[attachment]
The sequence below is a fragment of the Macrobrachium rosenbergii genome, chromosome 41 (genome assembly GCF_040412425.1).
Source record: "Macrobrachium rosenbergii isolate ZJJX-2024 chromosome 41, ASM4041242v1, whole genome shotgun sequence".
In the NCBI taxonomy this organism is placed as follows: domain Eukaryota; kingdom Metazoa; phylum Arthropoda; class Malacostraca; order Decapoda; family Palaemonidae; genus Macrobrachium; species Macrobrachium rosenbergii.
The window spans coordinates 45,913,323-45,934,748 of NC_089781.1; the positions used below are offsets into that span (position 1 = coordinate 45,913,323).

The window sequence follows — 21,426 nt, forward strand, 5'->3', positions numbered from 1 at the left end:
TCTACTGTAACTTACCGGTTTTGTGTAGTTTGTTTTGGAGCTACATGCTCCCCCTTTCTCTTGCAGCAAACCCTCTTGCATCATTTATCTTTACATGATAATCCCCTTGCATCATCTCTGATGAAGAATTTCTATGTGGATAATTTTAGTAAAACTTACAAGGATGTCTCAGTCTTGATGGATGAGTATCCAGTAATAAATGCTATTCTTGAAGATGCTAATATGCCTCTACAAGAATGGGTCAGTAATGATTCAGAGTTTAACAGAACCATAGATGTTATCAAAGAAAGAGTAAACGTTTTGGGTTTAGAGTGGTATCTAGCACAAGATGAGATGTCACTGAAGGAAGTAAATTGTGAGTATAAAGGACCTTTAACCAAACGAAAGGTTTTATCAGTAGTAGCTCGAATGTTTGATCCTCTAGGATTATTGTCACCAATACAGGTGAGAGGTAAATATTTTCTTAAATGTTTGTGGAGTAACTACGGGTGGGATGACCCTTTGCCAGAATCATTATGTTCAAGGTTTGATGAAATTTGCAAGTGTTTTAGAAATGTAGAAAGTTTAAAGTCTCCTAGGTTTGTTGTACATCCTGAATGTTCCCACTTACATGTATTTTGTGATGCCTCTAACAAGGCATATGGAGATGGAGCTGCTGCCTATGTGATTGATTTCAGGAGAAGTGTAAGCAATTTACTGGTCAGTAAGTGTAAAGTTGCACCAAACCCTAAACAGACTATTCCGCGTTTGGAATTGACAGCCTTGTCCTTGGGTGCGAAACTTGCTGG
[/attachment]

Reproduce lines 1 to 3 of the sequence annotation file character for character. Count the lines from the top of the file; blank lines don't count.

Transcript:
The sequence below is a fragment of the Macrobrachium rosenbergii genome, chromosome 41 (genome assembly GCF_040412425.1).
Source record: "Macrobrachium rosenbergii isolate ZJJX-2024 chromosome 41, ASM4041242v1, whole genome shotgun sequence".
In the NCBI taxonomy this organism is placed as follows: domain Eukaryota; kingdom Metazoa; phylum Arthropoda; class Malacostraca; order Decapoda; family Palaemonidae; genus Macrobrachium; species Macrobrachium rosenbergii.